Choosing a freight forwarder

Ten things to consider when choosing a freight forwarder

By Peter Townley
Director, Townley Group International

1. Do your homework

Find out how the freight forwarder’s business operates.

Is it a highly fluid company – or are there many hard and fast compliance rules in terms of customer relations?

A highly fluid organisation can react quickly and doesn’t need to have decisions made by committees on each and every issue.

Most issues are small and can be worked out early and with great ease.

2. Meet the team
 
Make an appointment and meet the freight forwarding team.

These are people the project will deal with each day.

Both parties need to know the other well enough so that any problems or challenges can be worked out as a team.

Many hands make light work!
 
3. Any concessions?

Sit down with the freight forwarder’s customs manager and go through your cargo list.

There may be a number of concession or exemptions for the project under existing Government concessions. This is vital, as an incorrect entry by a broker may cost the project thousand in revenue that may not have had to be paid.

A good customs manager will be able to assist with this and all concessions.
 
4. Plan and exchange ideas

Work out a program with the project team leader but ensure everyone meets and exchanges ideas. It’s important that your program and expectations of delivery are clear.

The forwarder can appoint an in-house team which can handle all expediting and keep the project team updated as to cargo readiness and shipment dates.
  
5.       Trial some shipments

Run a few trial shipments with the forwarder, to test their capabilities when it comes to time-critical shipments.

Test shipments help you evaluate the forwarder, but also help the forwarder evaluate the client.
 
6.       Who’s in charge?

Establish and communicate to all stakeholders the reporting lines.

If the forwarder doesn’t know your reporting lines it will only serve to make the project teams job harder.

The forwarder has the tools at their disposal; it’s just a case of the project team telling them what they need. 
 
7.       Agree on finance and payment terms – before you start

Sit down with the owner of the company and the head of finance and workout the payment schedule. This is vital, as like any other business it relates to cash flow. This is always the biggest stumbling block when it comes to a project.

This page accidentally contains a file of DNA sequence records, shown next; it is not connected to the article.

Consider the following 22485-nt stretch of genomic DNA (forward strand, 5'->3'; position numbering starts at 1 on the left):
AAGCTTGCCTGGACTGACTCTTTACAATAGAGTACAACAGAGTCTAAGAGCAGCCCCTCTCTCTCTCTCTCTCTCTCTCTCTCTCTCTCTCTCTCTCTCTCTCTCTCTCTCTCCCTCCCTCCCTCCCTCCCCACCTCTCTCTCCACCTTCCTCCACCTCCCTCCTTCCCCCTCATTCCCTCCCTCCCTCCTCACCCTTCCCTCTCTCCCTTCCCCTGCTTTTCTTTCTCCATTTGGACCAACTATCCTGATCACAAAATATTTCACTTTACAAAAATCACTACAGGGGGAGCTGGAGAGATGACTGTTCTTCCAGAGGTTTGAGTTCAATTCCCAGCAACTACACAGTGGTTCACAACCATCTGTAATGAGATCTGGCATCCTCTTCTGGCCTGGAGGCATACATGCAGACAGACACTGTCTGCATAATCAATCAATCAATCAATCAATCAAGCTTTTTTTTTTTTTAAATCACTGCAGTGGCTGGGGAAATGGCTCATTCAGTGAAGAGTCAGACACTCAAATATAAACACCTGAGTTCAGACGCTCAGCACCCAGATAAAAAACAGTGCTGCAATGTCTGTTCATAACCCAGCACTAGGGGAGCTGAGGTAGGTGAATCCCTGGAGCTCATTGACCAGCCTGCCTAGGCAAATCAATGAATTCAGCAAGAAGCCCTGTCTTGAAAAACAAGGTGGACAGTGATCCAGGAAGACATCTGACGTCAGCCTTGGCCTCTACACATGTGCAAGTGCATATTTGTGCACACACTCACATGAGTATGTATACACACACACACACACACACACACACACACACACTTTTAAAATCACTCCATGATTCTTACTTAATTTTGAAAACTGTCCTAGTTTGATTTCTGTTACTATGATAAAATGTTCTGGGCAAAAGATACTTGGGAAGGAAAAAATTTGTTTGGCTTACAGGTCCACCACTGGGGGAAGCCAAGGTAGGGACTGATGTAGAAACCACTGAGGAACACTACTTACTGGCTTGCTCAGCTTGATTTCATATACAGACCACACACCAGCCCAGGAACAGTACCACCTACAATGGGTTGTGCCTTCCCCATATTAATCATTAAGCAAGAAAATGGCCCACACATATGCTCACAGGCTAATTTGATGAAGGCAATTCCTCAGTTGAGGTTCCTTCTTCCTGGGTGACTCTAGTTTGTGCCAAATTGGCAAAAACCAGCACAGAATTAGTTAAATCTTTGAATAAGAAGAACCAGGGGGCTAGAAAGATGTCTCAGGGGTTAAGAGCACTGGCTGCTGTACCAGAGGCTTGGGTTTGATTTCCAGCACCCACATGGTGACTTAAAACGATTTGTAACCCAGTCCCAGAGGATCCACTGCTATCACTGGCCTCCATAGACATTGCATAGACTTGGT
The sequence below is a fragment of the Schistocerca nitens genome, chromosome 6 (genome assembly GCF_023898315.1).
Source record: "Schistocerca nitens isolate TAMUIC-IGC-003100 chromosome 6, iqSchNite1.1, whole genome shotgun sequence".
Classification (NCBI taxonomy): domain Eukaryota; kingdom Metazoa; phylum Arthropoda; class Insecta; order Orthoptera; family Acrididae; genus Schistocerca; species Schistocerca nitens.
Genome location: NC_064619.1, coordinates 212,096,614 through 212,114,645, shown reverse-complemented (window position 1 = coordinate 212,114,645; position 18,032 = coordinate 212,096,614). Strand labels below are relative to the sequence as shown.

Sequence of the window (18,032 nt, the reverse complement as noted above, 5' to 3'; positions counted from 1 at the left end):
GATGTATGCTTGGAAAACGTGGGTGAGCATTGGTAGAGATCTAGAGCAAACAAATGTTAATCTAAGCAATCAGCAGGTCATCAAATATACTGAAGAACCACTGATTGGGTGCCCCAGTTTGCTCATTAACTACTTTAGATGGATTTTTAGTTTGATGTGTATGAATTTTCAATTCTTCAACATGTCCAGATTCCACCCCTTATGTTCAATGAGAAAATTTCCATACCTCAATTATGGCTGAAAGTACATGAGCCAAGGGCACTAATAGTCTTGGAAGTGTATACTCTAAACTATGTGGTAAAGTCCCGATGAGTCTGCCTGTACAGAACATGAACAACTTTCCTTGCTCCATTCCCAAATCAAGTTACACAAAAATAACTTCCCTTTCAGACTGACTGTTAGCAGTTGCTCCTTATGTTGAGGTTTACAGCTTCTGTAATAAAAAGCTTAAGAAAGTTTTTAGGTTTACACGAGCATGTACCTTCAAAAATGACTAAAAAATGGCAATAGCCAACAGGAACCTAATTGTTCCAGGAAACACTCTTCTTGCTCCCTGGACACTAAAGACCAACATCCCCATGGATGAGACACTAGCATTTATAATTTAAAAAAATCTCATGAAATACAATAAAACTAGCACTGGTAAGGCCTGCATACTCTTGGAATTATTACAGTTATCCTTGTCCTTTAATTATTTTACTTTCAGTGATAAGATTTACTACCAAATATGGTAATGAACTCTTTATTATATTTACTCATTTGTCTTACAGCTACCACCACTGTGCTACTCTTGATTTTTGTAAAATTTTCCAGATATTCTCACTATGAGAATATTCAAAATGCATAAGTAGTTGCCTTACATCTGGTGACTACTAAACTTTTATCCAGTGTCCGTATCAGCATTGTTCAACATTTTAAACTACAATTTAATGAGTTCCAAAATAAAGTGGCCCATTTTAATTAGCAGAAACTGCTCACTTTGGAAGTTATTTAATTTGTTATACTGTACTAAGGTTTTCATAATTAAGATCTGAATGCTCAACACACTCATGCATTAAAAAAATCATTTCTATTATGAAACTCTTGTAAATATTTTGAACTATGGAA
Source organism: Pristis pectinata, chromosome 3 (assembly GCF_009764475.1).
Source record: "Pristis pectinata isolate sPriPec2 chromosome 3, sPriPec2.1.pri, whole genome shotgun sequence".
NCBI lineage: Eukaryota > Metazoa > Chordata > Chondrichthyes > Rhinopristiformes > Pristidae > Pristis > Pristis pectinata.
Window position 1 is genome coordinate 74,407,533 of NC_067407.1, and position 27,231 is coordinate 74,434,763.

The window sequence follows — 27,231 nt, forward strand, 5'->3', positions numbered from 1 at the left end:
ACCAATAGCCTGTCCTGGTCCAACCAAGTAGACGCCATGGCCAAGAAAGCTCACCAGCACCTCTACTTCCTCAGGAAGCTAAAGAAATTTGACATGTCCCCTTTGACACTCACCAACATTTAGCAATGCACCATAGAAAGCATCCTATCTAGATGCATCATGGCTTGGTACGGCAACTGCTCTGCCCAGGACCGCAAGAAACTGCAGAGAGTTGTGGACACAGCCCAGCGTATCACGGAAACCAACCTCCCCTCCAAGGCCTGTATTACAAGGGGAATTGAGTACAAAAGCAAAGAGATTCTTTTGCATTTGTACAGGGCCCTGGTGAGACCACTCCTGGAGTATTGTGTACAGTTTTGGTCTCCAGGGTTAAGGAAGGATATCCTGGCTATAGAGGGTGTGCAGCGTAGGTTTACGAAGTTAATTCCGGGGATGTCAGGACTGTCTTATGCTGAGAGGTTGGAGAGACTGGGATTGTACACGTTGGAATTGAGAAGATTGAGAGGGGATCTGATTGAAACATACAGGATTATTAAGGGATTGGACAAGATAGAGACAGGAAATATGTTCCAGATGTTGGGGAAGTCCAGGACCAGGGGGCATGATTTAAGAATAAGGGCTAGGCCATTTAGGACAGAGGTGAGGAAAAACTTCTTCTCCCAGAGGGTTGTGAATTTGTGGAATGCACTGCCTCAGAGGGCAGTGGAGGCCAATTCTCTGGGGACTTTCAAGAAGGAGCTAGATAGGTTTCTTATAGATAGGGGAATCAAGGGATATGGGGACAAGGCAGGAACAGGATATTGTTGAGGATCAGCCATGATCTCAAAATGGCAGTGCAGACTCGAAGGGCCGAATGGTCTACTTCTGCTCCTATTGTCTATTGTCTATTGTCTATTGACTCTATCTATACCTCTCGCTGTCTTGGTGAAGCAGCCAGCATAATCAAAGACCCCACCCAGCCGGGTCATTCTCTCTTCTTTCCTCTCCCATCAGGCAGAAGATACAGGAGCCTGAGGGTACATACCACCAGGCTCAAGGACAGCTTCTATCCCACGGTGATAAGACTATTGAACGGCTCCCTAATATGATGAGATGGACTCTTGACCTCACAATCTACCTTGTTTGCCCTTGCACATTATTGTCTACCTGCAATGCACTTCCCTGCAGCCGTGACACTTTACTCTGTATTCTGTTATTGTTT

The numbers are very big on projects and a good forwarder knows that the project is responsible to shareholders and other stakeholders. As such, the forwarder should provide correct and precise billing including any and all relevant documents for payment approval.

The project team can only approve the payment when all information has been supplied.

Clear direction at the start will avoid issues later.
 
8.       Bring finance teams together

Ensure both companies financial teams meet, as this can be a point of contention when it comes to perceived payments schedules. Personalities sometime clash.

A good way of avoiding this is for both finance teams to meet and discuss their ideas and procedures.

Every idea is a step closer to payment and client satisfaction.

9.       Establish ground rules

Set the ground rules early so that both parties understand what’s required.

Draft the rules and regulations and have both parties sign off.

Each company has a different set of terms and conditions and the projects have very rigorous terms.

Both parties need to negotiate these terms at the beginning and make sure they have read and understood what is required.

Once signed, both parties have a cooling off period of seven days in which to cancel or change portions of the contract.

I recommend both parties meet their solicitors, so that all areas are crystal clear from the start; as the French saying goes “Bon papier fait de bons amies” [Good paperwork makes good friends!]
 
10.  Read and understand the T’s & C’s

Make sure all parties understand each other’s terms and conditions including the booking note for ships and aircraft – along with specialised equipment.

Both parties need to be fully aware of the responsibilities and liabilities under the Bill of Lading (BOL) and airwaybill along with any heavy transport or specialised equipment hire. It can become expensive if something is not agreed or understood.

Shipping lines especially have very strict rules governing the vessel.

The BOL is a very powerful instrument which can tie the consignee or shipper into a number of heavy charges including detention demurrage; the clauses pertaining to these need to be fully understood by the client and the forwarder.

Under the Australian Federation of International Forwarders’ terms, a forwarder must have their client sign off on the terms and conditions prior to any contract being entered into by either party.